The U.S. has undergone several civil service reforms through its history. From the Pendleton Civil Service Reform Act in 1883 that mandated that government positions should be filled according to merit rather than other criteria to lesser State reforms. In recent years, different states, including Georgia, Florida, Arizona, Colorado, and Tennessee, have been reforming their civil service policies. These reforms, in general, are aimed at making it easier to hire and retain government employees based on their merit and job performance.
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These reforms also make it easier for government agencies within these states to seek the most competent employees. In a large part, this is achieved by removing protections current employees enjoy, such as seniority, and converting their positions to “at will” status. This status means that an employee can be laid off without having to find a justifiable cause for termination. The exception is illegal termination, such as that based on discrimination on the grounds of sex or religion.
Tennessee saw a major reform of its civil service in 2012, addressing the issues mentioned above. In the previous system, seniority was considered the primary criterion for employment, giving preference to more senior employees rather than ones who are more competent or suitable for the job (Barrett & Greene, 2015). The test given to applicants was described as “antiquated” and not necessarily related to the skills required by the position (Barrett & Greene, 2015). Finally, only the top 5 scorers on the test could be hired, giving preference to the most senior candidates, and thus severely limiting an agency’s hiring options (Barrett & Greene, 2015). State legislators targeted these issues with their proposed reform.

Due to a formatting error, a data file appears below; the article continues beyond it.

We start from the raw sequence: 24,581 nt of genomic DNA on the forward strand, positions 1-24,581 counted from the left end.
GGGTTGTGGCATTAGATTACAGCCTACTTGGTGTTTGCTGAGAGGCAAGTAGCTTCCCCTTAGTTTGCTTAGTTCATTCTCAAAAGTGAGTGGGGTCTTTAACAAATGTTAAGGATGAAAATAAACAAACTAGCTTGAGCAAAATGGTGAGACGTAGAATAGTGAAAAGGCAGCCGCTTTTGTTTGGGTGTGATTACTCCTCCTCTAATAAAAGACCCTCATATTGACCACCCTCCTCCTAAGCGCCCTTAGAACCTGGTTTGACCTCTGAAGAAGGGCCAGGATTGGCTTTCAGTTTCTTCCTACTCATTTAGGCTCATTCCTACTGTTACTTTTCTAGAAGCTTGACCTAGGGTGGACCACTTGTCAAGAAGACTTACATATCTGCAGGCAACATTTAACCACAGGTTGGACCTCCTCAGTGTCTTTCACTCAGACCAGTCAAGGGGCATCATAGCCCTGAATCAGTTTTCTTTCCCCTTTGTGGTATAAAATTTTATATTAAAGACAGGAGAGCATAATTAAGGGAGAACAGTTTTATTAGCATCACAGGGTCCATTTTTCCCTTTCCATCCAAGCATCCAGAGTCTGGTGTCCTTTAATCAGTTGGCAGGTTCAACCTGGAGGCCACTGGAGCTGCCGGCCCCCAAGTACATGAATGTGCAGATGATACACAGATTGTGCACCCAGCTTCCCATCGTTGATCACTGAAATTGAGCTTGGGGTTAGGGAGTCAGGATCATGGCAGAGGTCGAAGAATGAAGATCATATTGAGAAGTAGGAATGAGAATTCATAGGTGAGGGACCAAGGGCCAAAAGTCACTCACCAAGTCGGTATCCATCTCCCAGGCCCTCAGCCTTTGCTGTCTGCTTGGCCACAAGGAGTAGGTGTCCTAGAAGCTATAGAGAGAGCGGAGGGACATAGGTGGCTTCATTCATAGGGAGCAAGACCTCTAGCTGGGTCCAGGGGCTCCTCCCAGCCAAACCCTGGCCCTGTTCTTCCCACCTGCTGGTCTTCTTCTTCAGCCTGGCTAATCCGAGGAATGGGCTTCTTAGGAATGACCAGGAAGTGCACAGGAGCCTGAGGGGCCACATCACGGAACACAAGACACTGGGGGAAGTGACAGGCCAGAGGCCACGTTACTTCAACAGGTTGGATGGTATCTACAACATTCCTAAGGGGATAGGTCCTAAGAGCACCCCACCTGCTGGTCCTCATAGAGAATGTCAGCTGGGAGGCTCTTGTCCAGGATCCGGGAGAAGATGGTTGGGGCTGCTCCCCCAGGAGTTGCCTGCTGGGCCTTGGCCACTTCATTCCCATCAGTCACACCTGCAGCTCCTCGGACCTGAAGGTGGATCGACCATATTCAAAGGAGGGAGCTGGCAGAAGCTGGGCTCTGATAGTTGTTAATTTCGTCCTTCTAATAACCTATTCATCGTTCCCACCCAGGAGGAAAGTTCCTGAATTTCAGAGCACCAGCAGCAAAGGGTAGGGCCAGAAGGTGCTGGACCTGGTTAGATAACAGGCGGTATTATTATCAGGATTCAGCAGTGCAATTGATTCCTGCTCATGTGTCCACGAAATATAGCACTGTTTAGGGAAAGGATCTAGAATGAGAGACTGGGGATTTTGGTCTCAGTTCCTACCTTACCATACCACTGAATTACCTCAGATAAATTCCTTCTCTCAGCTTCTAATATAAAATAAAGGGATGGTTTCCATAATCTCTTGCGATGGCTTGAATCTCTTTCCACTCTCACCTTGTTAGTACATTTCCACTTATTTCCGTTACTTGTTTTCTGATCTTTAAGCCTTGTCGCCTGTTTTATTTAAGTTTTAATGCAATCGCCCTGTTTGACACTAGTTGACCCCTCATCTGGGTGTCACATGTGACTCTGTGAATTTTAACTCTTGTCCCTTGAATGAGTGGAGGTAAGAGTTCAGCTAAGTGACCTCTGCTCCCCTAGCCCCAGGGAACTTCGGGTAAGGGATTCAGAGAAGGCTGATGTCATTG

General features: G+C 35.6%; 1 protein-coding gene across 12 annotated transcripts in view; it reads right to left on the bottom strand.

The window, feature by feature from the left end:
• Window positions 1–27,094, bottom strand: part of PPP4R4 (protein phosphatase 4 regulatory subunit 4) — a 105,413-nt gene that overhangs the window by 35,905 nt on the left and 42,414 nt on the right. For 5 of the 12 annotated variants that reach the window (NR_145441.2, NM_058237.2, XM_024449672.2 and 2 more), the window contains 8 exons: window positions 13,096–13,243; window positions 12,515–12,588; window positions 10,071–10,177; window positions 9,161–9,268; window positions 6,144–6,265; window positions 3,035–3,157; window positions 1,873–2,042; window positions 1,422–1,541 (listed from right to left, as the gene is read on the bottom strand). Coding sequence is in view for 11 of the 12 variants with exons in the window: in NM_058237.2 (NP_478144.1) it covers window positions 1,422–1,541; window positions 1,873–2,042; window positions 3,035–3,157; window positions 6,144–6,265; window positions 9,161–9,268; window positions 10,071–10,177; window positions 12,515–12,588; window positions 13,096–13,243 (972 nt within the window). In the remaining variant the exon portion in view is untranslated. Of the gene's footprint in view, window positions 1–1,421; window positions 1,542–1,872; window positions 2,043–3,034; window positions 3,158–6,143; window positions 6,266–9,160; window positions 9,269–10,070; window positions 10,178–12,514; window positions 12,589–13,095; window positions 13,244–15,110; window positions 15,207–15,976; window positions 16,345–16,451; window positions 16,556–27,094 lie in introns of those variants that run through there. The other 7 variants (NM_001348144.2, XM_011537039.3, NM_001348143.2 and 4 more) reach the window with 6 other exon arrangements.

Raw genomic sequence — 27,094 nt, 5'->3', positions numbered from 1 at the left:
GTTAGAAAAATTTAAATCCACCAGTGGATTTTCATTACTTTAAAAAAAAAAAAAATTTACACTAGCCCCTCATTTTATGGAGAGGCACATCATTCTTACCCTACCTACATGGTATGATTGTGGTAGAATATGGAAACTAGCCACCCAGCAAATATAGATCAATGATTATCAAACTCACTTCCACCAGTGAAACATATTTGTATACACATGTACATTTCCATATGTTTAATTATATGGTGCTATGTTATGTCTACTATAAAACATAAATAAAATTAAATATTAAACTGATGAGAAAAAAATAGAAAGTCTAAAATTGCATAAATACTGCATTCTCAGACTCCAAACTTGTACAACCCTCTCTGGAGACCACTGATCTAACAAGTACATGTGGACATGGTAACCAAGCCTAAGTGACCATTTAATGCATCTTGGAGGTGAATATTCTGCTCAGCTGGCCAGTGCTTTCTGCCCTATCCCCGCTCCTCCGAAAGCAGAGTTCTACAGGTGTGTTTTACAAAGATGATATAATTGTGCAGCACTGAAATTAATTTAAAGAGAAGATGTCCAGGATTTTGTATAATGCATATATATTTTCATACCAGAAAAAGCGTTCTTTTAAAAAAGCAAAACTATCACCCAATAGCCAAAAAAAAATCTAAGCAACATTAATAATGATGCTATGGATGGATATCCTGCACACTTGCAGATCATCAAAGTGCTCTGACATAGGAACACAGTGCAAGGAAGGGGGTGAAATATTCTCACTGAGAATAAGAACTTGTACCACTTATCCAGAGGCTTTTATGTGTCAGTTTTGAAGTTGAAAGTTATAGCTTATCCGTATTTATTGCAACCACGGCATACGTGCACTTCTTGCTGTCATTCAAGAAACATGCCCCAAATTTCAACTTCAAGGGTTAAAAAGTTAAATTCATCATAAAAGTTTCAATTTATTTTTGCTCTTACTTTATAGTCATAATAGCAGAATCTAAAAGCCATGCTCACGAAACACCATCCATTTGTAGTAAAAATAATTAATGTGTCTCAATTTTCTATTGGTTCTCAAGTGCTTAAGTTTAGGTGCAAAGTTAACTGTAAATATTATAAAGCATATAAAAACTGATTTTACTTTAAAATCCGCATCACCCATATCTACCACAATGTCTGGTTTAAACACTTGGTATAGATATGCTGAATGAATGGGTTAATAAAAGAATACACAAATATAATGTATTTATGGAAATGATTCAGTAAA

The 2012 Tennessee Excellence, Accuntability and Management (TEAM) Act sought to change that, as well as introduce other improvements to the state’s civil service system. It concerns both hiring and layoff practices, and makes civil employees’ performance easier to evaluate. Specifically, the TEAM Act requires agencies to clearly define the knowledge and skills required for each position (Tennessee Department of Financial Institutions, n. d.).
Furthermore, in case two candidates with equal qualifications are available, preference will be given to veterans (Tennessee Department of Financial Institutions, n. d.). Employees performance is now evaluated through setting specific, measurable, achievable, relevant and time-sensitive (SMART) goals, a system commonly used in private businesses (Tennessee Department of Financial Institutions, n. d.). Finally, though seniority is considered in cases of layoff, it is secondary to job performance (Tennessee Department of Financial Institutions, n. d.). These changes shift the focus in hiring, layoff, and performance evaluation practices away from seniority and towards merit and performance.
In the state of Arizona, similarly outdated civil service rules caused significant problems, highlighting why the subsequent reforms were necessary. A lack of at-will employment policies led to major complications when trying to lay off employees and an overuse of paid administrative leave within state institutions (Kelley, n. d.). Furthermore, a lack of reliable tools for performance evaluation made it difficult to determine a government employee’s competence and, therefore, decide whether to discipline or fire him or her (Kelley, n. d.). Moreover, the protections afforded to current employees made laying them off difficult even in cases where insufficient performance or disciplinary issues could be proven (Kelley, n. d.). Such issues with the previous system have prompted the state to launch its reform in 2012.
Barrett, K., & Greene, R. (2015). How Tennessee transformed the way it hires and fires people. Governing. Web.
Kelley, M. (n. d.) Civil service rules keep inept government employees on the job. Goldwater Institute. Web.
Tennessee Department of Financial Institutions. (n. d.). TEAM Act. Web.